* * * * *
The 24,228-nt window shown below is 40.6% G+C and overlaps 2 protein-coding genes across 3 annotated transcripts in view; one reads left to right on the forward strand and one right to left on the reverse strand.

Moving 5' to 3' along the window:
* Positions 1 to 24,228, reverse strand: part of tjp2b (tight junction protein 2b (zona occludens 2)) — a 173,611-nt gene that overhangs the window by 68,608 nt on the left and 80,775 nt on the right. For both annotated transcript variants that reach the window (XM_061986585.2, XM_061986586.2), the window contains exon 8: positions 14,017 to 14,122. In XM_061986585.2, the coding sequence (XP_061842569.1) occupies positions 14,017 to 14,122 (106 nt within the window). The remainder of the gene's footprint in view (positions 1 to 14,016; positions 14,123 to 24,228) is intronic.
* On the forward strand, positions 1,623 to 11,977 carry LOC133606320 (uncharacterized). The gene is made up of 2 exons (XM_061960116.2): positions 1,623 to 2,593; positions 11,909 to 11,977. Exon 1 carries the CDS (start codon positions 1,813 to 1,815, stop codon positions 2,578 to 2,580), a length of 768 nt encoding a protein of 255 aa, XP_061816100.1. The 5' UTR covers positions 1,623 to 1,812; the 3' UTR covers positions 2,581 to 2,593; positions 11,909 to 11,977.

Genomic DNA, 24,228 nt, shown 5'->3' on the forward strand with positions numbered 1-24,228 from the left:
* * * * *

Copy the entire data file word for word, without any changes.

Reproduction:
The 24,228-nt window shown below is 40.6% G+C and overlaps 2 protein-coding genes across 3 annotated transcripts in view; one reads left to right on the forward strand and one right to left on the reverse strand.

Moving 5' to 3' along the window:
* Positions 1 to 24,228, reverse strand: part of tjp2b (tight junction protein 2b (zona occludens 2)) — a 173,611-nt gene that overhangs the window by 68,608 nt on the left and 80,775 nt on the right. For both annotated transcript variants that reach the window (XM_061986585.2, XM_061986586.2), the window contains exon 8: positions 14,017 to 14,122. In XM_061986585.2, the coding sequence (XP_061842569.1) occupies positions 14,017 to 14,122 (106 nt within the window). The remainder of the gene's footprint in view (positions 1 to 14,016; positions 14,123 to 24,228) is intronic.
* On the forward strand, positions 1,623 to 11,977 carry LOC133606320 (uncharacterized). The gene is made up of 2 exons (XM_061960116.2): positions 1,623 to 2,593; positions 11,909 to 11,977. Exon 1 carries the CDS (start codon positions 1,813 to 1,815, stop codon positions 2,578 to 2,580), a length of 768 nt encoding a protein of 255 aa, XP_061816100.1. The 5' UTR covers positions 1,623 to 1,812; the 3' UTR covers positions 2,581 to 2,593; positions 11,909 to 11,977.

Genomic DNA, 24,228 nt, shown 5'->3' on the forward strand with positions numbered 1-24,228 from the left: